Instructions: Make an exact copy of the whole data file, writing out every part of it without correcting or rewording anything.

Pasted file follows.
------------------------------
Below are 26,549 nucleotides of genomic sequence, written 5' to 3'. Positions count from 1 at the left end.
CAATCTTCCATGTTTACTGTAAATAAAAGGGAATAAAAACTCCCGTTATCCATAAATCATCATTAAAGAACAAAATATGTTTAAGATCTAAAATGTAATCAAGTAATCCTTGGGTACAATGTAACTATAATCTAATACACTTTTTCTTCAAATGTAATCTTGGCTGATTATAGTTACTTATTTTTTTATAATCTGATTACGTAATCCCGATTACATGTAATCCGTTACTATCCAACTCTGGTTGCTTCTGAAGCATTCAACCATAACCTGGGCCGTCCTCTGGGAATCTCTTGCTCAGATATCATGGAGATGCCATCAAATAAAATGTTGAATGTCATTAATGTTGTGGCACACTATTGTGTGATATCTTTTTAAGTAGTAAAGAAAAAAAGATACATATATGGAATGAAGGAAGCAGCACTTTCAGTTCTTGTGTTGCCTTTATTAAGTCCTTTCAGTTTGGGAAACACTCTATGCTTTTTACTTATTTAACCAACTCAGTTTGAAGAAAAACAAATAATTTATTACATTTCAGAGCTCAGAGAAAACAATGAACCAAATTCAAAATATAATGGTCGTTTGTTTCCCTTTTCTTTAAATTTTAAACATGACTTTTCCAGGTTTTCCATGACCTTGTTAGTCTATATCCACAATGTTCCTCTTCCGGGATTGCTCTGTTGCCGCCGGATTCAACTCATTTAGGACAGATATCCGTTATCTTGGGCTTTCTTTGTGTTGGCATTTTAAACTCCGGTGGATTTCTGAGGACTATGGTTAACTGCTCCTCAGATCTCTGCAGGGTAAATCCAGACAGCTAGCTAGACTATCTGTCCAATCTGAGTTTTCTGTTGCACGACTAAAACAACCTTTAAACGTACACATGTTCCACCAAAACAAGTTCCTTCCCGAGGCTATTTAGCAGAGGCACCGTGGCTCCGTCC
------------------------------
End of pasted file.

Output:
Below are 26,549 nucleotides of genomic sequence, written 5' to 3'. Positions count from 1 at the left end.
CAATCTTCCATGTTTACTGTAAATAAAAGGGAATAAAAACTCCCGTTATCCATAAATCATCATTAAAGAACAAAATATGTTTAAGATCTAAAATGTAATCAAGTAATCCTTGGGTACAATGTAACTATAATCTAATACACTTTTTCTTCAAATGTAATCTTGGCTGATTATAGTTACTTATTTTTTTATAATCTGATTACGTAATCCCGATTACATGTAATCCGTTACTATCCAACTCTGGTTGCTTCTGAAGCATTCAACCATAACCTGGGCCGTCCTCTGGGAATCTCTTGCTCAGATATCATGGAGATGCCATCAAATAAAATGTTGAATGTCATTAATGTTGTGGCACACTATTGTGTGATATCTTTTTAAGTAGTAAAGAAAAAAAGATACATATATGGAATGAAGGAAGCAGCACTTTCAGTTCTTGTGTTGCCTTTATTAAGTCCTTTCAGTTTGGGAAACACTCTATGCTTTTTACTTATTTAACCAACTCAGTTTGAAGAAAAACAAATAATTTATTACATTTCAGAGCTCAGAGAAAACAATGAACCAAATTCAAAATATAATGGTCGTTTGTTTCCCTTTTCTTTAAATTTTAAACATGACTTTTCCAGGTTTTCCATGACCTTGTTAGTCTATATCCACAATGTTCCTCTTCCGGGATTGCTCTGTTGCCGCCGGATTCAACTCATTTAGGACAGATATCCGTTATCTTGGGCTTTCTTTGTGTTGGCATTTTAAACTCCGGTGGATTTCTGAGGACTATGGTTAACTGCTCCTCAGATCTCTGCAGGGTAAATCCAGACAGCTAGCTAGACTATCTGTCCAATCTGAGTTTTCTGTTGCACGACTAAAACAACCTTTAAACGTACACATGTTCCACCAAAACAAGTTCCTTCCCGAGGCTATTTAGCAGAGGCACCGTGGCTCCGTCC